Growing, processing and roasting
Agronomy: The science of crop growing and land management.
Altitude: This massively affects the flavour of the coffee, with higher altitudes generally being best as the cool climate allows the cherry to ripen more slowly.
Arabica: The most widely grown coffee variety in the world – believed to be the first type of coffee ever cultivated! It makes up around 60% of commodity coffee and generally all speciality coffee, whereas everything else tends to be the bitter and more caffeinated Robusta bean.
Cherry: This is what grows on coffee trees, a fleshy red cherry that has two seeds inside – and that’s what becomes the coffee bean!
Defects: Issues with a sample of beans that affect their quality. Ranges from a sample having sticks and stones in it, to the bean itself being mouldy or black.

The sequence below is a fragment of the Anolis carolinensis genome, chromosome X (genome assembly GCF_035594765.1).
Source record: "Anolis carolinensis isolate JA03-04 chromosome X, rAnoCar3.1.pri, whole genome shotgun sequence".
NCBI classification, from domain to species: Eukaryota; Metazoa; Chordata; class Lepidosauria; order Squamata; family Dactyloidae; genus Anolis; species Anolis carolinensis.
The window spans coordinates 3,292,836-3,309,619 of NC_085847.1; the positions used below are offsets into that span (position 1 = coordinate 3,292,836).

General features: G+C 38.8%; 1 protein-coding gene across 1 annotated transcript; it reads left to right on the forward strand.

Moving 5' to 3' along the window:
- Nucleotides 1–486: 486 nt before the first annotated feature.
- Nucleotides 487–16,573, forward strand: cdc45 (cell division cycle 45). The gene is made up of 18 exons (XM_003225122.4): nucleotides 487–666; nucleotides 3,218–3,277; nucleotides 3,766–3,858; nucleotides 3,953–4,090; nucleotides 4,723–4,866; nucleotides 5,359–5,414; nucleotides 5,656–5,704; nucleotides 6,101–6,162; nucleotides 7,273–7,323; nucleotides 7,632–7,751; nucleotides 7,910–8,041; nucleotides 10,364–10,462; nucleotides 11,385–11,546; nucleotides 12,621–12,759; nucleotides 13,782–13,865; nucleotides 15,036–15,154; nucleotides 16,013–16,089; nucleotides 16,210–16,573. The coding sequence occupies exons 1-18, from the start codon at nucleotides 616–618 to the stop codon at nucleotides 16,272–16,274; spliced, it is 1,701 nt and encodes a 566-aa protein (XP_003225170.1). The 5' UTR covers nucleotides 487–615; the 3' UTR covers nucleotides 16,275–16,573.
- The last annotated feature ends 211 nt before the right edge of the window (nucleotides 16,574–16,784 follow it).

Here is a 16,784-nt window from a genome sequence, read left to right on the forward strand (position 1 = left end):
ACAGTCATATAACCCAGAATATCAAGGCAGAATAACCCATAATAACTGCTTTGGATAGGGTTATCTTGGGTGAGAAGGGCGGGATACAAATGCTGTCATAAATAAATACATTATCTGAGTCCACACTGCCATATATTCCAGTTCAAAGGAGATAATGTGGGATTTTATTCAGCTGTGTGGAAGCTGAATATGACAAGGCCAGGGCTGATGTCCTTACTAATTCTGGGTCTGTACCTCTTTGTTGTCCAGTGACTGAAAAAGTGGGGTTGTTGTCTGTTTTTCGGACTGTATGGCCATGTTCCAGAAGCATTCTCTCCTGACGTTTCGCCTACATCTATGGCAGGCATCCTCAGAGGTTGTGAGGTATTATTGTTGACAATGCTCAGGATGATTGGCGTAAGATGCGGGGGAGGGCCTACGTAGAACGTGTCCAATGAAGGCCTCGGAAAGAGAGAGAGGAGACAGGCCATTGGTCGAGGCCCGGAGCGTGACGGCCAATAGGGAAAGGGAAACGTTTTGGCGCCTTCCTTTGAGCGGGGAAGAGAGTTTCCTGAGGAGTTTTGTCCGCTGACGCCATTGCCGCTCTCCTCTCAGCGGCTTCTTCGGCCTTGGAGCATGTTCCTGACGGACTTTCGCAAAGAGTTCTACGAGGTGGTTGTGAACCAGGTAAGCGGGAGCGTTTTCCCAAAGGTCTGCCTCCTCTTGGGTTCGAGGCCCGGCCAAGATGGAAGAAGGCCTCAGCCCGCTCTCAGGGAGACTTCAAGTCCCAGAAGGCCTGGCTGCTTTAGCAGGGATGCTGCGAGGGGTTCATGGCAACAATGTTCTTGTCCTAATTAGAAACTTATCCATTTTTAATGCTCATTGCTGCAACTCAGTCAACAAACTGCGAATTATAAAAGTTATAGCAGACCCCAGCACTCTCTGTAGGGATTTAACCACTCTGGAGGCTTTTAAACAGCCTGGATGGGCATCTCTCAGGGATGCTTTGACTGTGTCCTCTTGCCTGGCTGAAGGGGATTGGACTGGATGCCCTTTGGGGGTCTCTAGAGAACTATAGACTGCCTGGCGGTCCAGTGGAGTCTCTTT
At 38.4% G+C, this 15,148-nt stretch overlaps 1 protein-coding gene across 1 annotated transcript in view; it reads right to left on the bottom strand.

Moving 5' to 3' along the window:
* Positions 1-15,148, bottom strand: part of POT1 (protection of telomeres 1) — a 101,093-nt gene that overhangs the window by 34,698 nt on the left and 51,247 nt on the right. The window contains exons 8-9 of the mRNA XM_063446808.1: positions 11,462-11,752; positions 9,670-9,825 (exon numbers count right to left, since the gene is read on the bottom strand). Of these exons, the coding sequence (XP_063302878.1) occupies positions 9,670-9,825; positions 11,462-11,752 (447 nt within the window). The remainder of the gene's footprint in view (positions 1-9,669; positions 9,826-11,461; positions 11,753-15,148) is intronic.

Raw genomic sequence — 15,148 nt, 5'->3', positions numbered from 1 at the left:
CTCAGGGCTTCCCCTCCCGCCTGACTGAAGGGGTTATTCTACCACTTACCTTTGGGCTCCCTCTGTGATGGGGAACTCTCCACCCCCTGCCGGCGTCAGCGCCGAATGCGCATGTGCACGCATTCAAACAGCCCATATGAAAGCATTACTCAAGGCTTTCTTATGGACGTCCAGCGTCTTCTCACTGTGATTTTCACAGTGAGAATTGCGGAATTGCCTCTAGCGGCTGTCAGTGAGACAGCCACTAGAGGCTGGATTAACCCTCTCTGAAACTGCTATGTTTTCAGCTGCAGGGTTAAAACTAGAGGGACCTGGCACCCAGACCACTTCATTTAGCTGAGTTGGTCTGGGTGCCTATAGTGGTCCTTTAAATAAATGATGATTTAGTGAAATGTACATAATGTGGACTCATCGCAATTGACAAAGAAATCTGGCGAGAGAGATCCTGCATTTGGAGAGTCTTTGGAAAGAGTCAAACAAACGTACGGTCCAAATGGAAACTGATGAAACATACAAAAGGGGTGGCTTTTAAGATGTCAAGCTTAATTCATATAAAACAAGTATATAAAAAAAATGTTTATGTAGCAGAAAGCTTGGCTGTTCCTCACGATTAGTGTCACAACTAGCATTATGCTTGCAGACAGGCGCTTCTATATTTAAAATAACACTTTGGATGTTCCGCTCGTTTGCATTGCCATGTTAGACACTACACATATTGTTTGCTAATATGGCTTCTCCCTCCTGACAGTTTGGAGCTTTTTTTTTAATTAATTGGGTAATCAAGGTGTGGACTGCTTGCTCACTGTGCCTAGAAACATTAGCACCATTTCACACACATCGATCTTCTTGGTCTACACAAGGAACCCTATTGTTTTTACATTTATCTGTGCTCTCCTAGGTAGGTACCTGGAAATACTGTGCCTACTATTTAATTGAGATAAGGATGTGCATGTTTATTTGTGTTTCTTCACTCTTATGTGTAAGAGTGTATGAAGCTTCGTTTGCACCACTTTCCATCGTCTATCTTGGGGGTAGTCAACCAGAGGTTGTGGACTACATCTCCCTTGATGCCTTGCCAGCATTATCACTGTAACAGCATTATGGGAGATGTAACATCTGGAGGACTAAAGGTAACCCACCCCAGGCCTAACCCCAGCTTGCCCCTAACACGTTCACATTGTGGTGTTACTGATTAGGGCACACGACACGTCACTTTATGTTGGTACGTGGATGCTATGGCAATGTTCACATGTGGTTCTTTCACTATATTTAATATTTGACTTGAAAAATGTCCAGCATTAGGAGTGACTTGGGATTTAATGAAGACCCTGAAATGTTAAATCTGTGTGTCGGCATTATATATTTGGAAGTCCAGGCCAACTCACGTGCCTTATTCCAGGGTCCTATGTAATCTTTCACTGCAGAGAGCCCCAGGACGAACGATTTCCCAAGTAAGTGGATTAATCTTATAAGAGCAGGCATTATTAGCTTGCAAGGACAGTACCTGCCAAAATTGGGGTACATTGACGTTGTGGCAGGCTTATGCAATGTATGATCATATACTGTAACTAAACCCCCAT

First crack: The snap, crackle, pop of the coffee roasting world… but slightly more complex. This is where the cell structure of the beans start to
Terroir: From the French for land, this refers to the environmental elements that make up the growing conditions of a coffee plant – including everything from soil type to human influence.
Fermentation: A delicate balance is required when it comes to coffee. Fermentation is a metabolic process where sugars convert to acids, gases or alcohol. It can add to the sweetness and acidity of a coffee, but it can also ruin a coffee – requires clever processing.
Green coffee: This is coffee after processing but before roasting, so called because of it’s green colouring. Also known just as ‘green’ – so don’t think we’re talking money!
Honey process: Sitting between the natural and washing processing method, the honey process involves the skin and pulp of the cherry being removed while the mucilage is left on while drying. This results in a more complex, but less fruity, flavour.
Loring Peregrine S70: Our beautiful beast of a roaster! Ours is special as it recycles the heat it uses to roast the beans, for totally eco-friendly coffee!